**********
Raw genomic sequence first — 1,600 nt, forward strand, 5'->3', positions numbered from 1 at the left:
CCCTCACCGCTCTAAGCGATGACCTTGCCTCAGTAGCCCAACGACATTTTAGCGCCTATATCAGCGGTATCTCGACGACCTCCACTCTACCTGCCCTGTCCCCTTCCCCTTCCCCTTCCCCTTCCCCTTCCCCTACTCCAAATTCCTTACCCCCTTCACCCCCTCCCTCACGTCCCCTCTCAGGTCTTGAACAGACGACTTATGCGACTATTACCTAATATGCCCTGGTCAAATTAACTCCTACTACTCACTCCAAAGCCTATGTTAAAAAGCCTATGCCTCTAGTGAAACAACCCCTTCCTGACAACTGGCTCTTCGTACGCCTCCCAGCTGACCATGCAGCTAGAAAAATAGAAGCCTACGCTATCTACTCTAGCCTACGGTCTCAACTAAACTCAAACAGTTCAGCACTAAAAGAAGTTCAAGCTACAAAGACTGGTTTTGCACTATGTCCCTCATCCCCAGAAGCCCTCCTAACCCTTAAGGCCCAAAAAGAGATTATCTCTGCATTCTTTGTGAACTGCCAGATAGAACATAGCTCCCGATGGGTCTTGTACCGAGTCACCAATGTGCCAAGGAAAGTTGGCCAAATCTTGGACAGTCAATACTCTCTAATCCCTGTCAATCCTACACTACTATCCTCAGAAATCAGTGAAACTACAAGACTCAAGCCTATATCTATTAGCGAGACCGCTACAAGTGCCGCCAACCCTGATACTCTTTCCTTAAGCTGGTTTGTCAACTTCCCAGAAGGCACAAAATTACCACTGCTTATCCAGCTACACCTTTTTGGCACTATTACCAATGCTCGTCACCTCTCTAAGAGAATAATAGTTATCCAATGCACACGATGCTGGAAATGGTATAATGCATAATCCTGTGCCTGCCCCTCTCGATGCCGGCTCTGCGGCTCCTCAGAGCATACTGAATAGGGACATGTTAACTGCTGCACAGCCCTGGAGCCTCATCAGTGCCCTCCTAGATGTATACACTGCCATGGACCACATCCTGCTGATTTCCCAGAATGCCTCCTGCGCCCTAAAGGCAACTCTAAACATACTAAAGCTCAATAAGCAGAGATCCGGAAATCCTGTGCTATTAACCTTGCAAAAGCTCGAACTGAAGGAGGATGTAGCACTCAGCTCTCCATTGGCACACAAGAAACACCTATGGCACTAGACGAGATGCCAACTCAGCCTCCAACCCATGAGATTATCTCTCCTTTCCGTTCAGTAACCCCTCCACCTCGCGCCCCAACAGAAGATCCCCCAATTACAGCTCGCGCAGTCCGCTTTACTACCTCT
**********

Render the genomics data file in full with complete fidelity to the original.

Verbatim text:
Raw genomic sequence first — 1,600 nt, forward strand, 5'->3', positions numbered from 1 at the left:
CCCTCACCGCTCTAAGCGATGACCTTGCCTCAGTAGCCCAACGACATTTTAGCGCCTATATCAGCGGTATCTCGACGACCTCCACTCTACCTGCCCTGTCCCCTTCCCCTTCCCCTTCCCCTTCCCCTTCCCCTACTCCAAATTCCTTACCCCCTTCACCCCCTCCCTCACGTCCCCTCTCAGGTCTTGAACAGACGACTTATGCGACTATTACCTAATATGCCCTGGTCAAATTAACTCCTACTACTCACTCCAAAGCCTATGTTAAAAAGCCTATGCCTCTAGTGAAACAACCCCTTCCTGACAACTGGCTCTTCGTACGCCTCCCAGCTGACCATGCAGCTAGAAAAATAGAAGCCTACGCTATCTACTCTAGCCTACGGTCTCAACTAAACTCAAACAGTTCAGCACTAAAAGAAGTTCAAGCTACAAAGACTGGTTTTGCACTATGTCCCTCATCCCCAGAAGCCCTCCTAACCCTTAAGGCCCAAAAAGAGATTATCTCTGCATTCTTTGTGAACTGCCAGATAGAACATAGCTCCCGATGGGTCTTGTACCGAGTCACCAATGTGCCAAGGAAAGTTGGCCAAATCTTGGACAGTCAATACTCTCTAATCCCTGTCAATCCTACACTACTATCCTCAGAAATCAGTGAAACTACAAGACTCAAGCCTATATCTATTAGCGAGACCGCTACAAGTGCCGCCAACCCTGATACTCTTTCCTTAAGCTGGTTTGTCAACTTCCCAGAAGGCACAAAATTACCACTGCTTATCCAGCTACACCTTTTTGGCACTATTACCAATGCTCGTCACCTCTCTAAGAGAATAATAGTTATCCAATGCACACGATGCTGGAAATGGTATAATGCATAATCCTGTGCCTGCCCCTCTCGATGCCGGCTCTGCGGCTCCTCAGAGCATACTGAATAGGGACATGTTAACTGCTGCACAGCCCTGGAGCCTCATCAGTGCCCTCCTAGATGTATACACTGCCATGGACCACATCCTGCTGATTTCCCAGAATGCCTCCTGCGCCCTAAAGGCAACTCTAAACATACTAAAGCTCAATAAGCAGAGATCCGGAAATCCTGTGCTATTAACCTTGCAAAAGCTCGAACTGAAGGAGGATGTAGCACTCAGCTCTCCATTGGCACACAAGAAACACCTATGGCACTAGACGAGATGCCAACTCAGCCTCCAACCCATGAGATTATCTCTCCTTTCCGTTCAGTAACCCCTCCACCTCGCGCCCCAACAGAAGATCCCCCAATTACAGCTCGCGCAGTCCGCTTTACTACCTCT